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Note from dimanche: Choreographer Jerome Robbins took an irreverent approach to ballet, taking on its staid traditionalism by incorporating modern movement and music, outlandish costumes and sets, and humor. With his friend and co-founder of The New York City Ballet George Balanchine, Robbins revolutionized ballet by highlighting its inherent quirk.




The New York City Ballet celebrates the 100 year anniversary of choreographer Jerome Robbins’ birth with a special program of his works. Most famous for the jazzy choreography in the film West Side Story, Robbins was an illustrious contributor to the ballet world who focused on removing artifice and celebrating modernity and humor. Attending one of the Robbins programs, the dimanche girl would find pleasure in the dancers’ uninhibited movements, musicality, and irresistable quirkiness.

The program provides an overview of Robbins’ work, with most performances presenting up to 5 pieces spanning several decades of the choreographer’s work. This overview approach allows audiences to appreciate Robbins’ experimentation. From the simplified abstraction of Glass Pieces to the broadway inspired Fancy Free to the classicism of the Chopin-scored Other Dances, Robbins was a master of many styles.

In a month celebrating quirk, we have to look to The Concert for inspiration and laughter. With dancers trying on many hats (literally!), turning into butterflies, and joyfully embracing the piano, Robbins disrupts and pokes fun at classical ballet in this a comedic piece. In a section titled the Mistake Waltz, dancers perform a simple routine but continually make glaring errors that highlight the inherent humor in the intricate structure of a dance. This piece shows both a complete understanding of the tropes that make up classical ballet, and the ways they can be used to create humor. In short, The Concert shows Robbins’ genius in balletic comedy.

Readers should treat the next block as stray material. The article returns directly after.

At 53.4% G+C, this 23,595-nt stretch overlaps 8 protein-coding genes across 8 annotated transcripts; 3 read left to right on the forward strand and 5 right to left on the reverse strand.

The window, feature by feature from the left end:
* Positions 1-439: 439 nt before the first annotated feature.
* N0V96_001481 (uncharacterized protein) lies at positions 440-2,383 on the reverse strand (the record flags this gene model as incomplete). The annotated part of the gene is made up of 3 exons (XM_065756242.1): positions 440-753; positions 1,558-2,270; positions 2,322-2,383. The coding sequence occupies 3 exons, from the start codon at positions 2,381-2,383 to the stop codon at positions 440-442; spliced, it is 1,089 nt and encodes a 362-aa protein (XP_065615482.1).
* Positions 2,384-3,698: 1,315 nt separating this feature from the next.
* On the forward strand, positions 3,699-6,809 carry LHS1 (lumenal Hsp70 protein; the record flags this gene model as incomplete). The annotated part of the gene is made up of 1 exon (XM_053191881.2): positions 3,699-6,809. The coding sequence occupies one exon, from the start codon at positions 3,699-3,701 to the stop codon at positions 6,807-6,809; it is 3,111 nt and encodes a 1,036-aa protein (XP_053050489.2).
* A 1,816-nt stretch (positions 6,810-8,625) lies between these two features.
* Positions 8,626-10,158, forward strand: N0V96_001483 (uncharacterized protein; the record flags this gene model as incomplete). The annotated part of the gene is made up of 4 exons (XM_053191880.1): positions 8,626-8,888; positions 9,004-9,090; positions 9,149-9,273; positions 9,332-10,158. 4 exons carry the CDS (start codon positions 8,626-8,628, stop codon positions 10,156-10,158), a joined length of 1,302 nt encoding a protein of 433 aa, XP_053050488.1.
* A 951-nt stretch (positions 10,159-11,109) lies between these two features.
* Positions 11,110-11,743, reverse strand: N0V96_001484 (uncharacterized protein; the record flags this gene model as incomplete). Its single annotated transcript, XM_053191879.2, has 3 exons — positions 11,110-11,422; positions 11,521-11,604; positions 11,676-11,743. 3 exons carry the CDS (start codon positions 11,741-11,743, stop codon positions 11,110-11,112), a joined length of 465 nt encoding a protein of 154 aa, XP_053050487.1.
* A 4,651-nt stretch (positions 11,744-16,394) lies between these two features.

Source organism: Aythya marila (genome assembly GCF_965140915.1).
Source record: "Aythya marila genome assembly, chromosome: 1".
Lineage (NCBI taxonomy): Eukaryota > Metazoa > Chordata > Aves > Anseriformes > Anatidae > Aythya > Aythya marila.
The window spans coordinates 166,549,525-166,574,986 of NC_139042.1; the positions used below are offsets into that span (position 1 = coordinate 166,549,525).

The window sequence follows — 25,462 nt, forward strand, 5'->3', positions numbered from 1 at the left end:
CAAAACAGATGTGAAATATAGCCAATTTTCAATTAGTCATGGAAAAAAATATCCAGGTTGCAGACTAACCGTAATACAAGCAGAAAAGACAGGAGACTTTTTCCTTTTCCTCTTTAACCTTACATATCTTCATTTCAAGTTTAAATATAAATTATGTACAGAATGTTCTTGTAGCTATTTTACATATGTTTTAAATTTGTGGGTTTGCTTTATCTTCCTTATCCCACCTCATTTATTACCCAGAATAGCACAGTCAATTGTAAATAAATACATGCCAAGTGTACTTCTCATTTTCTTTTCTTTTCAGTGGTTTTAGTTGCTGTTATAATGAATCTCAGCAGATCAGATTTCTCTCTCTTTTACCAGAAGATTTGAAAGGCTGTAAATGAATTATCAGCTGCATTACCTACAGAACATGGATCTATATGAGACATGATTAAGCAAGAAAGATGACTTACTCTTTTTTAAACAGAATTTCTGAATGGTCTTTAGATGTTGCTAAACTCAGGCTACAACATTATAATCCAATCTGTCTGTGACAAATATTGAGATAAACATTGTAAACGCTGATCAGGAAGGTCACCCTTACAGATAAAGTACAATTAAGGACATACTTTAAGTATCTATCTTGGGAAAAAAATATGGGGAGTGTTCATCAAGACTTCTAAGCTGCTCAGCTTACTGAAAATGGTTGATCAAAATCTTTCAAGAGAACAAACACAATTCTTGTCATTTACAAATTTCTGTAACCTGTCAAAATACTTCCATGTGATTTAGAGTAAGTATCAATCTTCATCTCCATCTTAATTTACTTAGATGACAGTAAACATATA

The program also includes more mature, but still original, classical pieces. Antique Epigraphs has dancers portraying regal Greek statues, the high energy Interplay shows young dancers athletically showing off difficult steps, and the reflective In the Night depicts three couples of distinct personalities dancing to Chopin waltzes.

And of course, you can see Robbins in his broadway element with performances of the West Side Story Suite and Fancy Free. These ballets, both originally created for film, incorporate jazzy movements that were the height of modernity in the 1950s and 60s. In a ballet world consisting of mostly classical story ballets, these fun and high energy pieces are a breath of fresh air on the New York City Ballet’s stage.

Tip from dimanche: The New York City Ballet has a program called 30 for 30, in which anyone under 30 years old can buy up to two $30 tickets on the same day of the performance. These highly discounted tickets can be anywhere in the theater, and you may find yourself sitting in the orchestra for only $30! Make sure to buy your tickets early in the day, they may sell out right before the show.


I M P O R T A N T  T I D B I T S

b.1918 - d.1988 | 20th Century | Choreographer

Words by Elena Scott